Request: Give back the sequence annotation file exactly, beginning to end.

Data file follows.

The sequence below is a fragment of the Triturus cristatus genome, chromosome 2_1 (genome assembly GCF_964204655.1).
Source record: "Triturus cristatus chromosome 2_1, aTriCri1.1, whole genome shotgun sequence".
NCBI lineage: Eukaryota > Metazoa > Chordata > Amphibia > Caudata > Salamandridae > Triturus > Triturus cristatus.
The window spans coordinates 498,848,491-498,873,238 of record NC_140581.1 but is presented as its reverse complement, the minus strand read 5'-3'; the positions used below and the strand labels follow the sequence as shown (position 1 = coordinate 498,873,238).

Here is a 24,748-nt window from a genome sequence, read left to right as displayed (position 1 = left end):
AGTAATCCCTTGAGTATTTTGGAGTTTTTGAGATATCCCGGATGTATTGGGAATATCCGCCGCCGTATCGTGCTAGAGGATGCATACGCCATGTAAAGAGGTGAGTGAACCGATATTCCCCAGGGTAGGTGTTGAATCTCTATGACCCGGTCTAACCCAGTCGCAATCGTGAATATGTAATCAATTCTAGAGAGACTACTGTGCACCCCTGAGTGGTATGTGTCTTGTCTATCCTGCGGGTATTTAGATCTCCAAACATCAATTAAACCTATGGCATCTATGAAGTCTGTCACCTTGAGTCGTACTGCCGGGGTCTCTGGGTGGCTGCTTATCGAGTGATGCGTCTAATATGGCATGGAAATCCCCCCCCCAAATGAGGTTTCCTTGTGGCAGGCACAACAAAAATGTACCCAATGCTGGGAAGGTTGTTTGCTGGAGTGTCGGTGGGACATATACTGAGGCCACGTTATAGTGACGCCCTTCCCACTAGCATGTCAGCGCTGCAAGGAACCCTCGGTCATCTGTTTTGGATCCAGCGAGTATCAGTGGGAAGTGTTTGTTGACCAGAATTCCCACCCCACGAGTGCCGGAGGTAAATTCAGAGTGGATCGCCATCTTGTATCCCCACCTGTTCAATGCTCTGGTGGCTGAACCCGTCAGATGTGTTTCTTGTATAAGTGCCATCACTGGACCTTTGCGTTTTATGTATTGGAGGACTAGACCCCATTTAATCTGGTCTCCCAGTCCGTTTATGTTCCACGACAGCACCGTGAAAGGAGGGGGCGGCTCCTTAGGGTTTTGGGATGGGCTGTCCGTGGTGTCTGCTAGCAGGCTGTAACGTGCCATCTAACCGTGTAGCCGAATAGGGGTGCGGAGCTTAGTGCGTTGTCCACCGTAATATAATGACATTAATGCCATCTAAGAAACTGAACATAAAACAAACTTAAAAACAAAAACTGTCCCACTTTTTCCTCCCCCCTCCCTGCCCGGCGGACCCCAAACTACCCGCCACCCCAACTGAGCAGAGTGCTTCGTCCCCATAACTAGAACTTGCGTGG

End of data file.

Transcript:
The sequence below is a fragment of the Triturus cristatus genome, chromosome 2_1 (genome assembly GCF_964204655.1).
Source record: "Triturus cristatus chromosome 2_1, aTriCri1.1, whole genome shotgun sequence".
NCBI lineage: Eukaryota > Metazoa > Chordata > Amphibia > Caudata > Salamandridae > Triturus > Triturus cristatus.
The window spans coordinates 498,848,491-498,873,238 of record NC_140581.1 but is presented as its reverse complement, the minus strand read 5'-3'; the positions used below and the strand labels follow the sequence as shown (position 1 = coordinate 498,873,238).

Here is a 24,748-nt window from a genome sequence, read left to right as displayed (position 1 = left end):
AGTAATCCCTTGAGTATTTTGGAGTTTTTGAGATATCCCGGATGTATTGGGAATATCCGCCGCCGTATCGTGCTAGAGGATGCATACGCCATGTAAAGAGGTGAGTGAACCGATATTCCCCAGGGTAGGTGTTGAATCTCTATGACCCGGTCTAACCCAGTCGCAATCGTGAATATGTAATCAATTCTAGAGAGACTACTGTGCACCCCTGAGTGGTATGTGTCTTGTCTATCCTGCGGGTATTTAGATCTCCAAACATCAATTAAACCTATGGCATCTATGAAGTCTGTCACCTTGAGTCGTACTGCCGGGGTCTCTGGGTGGCTGCTTATCGAGTGATGCGTCTAATATGGCATGGAAATCCCCCCCCCAAATGAGGTTTCCTTGTGGCAGGCACAACAAAAATGTACCCAATGCTGGGAAGGTTGTTTGCTGGAGTGTCGGTGGGACATATACTGAGGCCACGTTATAGTGACGCCCTTCCCACTAGCATGTCAGCGCTGCAAGGAACCCTCGGTCATCTGTTTTGGATCCAGCGAGTATCAGTGGGAAGTGTTTGTTGACCAGAATTCCCACCCCACGAGTGCCGGAGGTAAATTCAGAGTGGATCGCCATCTTGTATCCCCACCTGTTCAATGCTCTGGTGGCTGAACCCGTCAGATGTGTTTCTTGTATAAGTGCCATCACTGGACCTTTGCGTTTTATGTATTGGAGGACTAGACCCCATTTAATCTGGTCTCCCAGTCCGTTTATGTTCCACGACAGCACCGTGAAAGGAGGGGGCGGCTCCTTAGGGTTTTGGGATGGGCTGTCCGTGGTGTCTGCTAGCAGGCTGTAACGTGCCATCTAACCGTGTAGCCGAATAGGGGTGCGGAGCTTAGTGCGTTGTCCACCGTAATATAATGACATTAATGCCATCTAAGAAACTGAACATAAAACAAACTTAAAAACAAAAACTGTCCCACTTTTTCCTCCCCCCTCCCTGCCCGGCGGACCCCAAACTACCCGCCACCCCAACTGAGCAGAGTGCTTCGTCCCCATAACTAGAACTTGCGTGG